Family Members' Informed Consent to Medical Treatment for Competent Patients in China

By Ding, Chunyan | China: An International Journal, March 2010 | Go to article overview

Family Members' Informed Consent to Medical Treatment for Competent Patients in China


Ding, Chunyan, China: An International Journal


Introduction

Informed consent to medical treatment is premised upon the ethical principle of personal autonomy. (1) Although the notion of informed consent originated from Western liberal culture, it has gradually become a popular doctrine adopted by many countries of the world, and China is no exception. (2) Chinese law not only established the rule of consent to medical treatment as early as 1982, but has also widely incorporated the rule of informed consent since the new century. (3) However, as the notion of informed consent was imported from the West into China, three questions are worthy of consideration. First, is there any difference between the Chinese rules of informed consent to medical treatment and its dominant theory accepted in Western society? Second, what is the rationale for the difference? Third, can the difference be justified given the value of informed consent in promoting patient autonomy?

According to the prevailing theory and practice of informed consent in Western jurisdictions, a competent patient has an absolute right to make his own medical decisions and his family members have no right to interfere. However, the most prominent difference between Chinese laws of informed consent and Western ones is that although a patient is fully competent to make medical decisions, his family members have the right to make medical decisions on his behalf under Chinese law. It is even widely agreed in practice that family members' informed consent to medical treatment on behalf of a competent patient is more important than the patient's own. (4)

This article opens with a review of the development of the Chinese regulations relevant to the family members' consent since the early 1980s. The next sections briefly describe the current practice regarding family members' consent and analyse the three main arguments of the proponents for the requirement of family members' consent. Part Four explores the real reasons underlying such a requirement and Part Five discusses its negative impact on patient rights. The conclusion provides a proposal for abandoning the requirement of family members' informed consent to medical treatment for competent patients, thus promoting full patient autonomy.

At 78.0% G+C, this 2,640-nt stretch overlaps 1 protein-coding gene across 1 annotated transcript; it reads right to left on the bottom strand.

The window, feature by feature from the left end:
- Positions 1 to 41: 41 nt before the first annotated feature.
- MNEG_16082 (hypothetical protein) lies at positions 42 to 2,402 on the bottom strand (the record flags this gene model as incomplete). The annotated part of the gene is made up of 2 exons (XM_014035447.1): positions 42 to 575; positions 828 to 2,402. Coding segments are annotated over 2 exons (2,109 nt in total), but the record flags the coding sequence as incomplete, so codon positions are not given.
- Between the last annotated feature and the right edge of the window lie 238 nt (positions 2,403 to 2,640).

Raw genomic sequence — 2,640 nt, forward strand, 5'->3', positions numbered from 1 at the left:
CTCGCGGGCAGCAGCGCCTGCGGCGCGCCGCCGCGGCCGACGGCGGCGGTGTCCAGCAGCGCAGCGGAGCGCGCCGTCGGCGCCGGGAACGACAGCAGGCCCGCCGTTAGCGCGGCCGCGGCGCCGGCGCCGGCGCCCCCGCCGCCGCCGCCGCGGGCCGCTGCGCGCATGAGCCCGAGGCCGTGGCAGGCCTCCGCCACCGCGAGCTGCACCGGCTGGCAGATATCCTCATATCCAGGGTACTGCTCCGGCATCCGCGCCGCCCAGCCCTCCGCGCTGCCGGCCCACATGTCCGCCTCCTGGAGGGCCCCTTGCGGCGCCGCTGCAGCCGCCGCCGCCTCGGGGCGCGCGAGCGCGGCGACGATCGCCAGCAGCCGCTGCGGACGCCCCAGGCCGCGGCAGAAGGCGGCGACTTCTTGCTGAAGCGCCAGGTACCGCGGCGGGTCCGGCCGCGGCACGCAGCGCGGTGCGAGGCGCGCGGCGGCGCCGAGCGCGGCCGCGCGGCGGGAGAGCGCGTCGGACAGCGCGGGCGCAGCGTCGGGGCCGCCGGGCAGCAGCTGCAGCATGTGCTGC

Regulations Regarding Family Members' Consent

The first piece of the national enactments pertinent to consent to medical treatment is Yiyuan gongzuo zhidu (the Working System of Hospitals) made by the Ministry of Health in 1982. (5) According to Rule 6 of the collateral rules titled Shixing shoushu de jixiang guize (the Rules of Performing Operation) set forth in Section 40 of the Working System of Hospitals, written consent with the signature of a family member or danwei (6) (work unit) of the patient, either competent or incompetent, is a prerequisite for surgery.

12 years later, the State Council promulgated Yiliao jigou guanli tiaoli (Regulations on Administration of Health Care Institutions) in 1994. Its Section 33 introduces the rule of "dual consent", namely, both the patient and his family member (7) or Guanxiren (the Related Party) (8) shall grant written consent with signature prior to medical intervention. When it is impossible to obtain the patient's decision, his family member or the related party's written consent with signature will be sufficient.

In 1998, the Standing Committee of National People's Congress released Zhiyeyishi fa (the Practising Physicians Law), introducing the rule of "optional consent" under Section 26. It provides that physicians shall honestly disclose to a patient or his family member all the information about the disease unless the disclosure may have a negative influence upon the patient's health. In addition, experimental clinical treatment shall be performed only with the approval of the hospital and the consent of patients or their family members. It is worth noting that the Practicing Physicians Law expressly applies the requirement of optional consent to experimental clinical treatment, and keeps silent about whether this requirement is also applicable to non-experimental medical treatment. …

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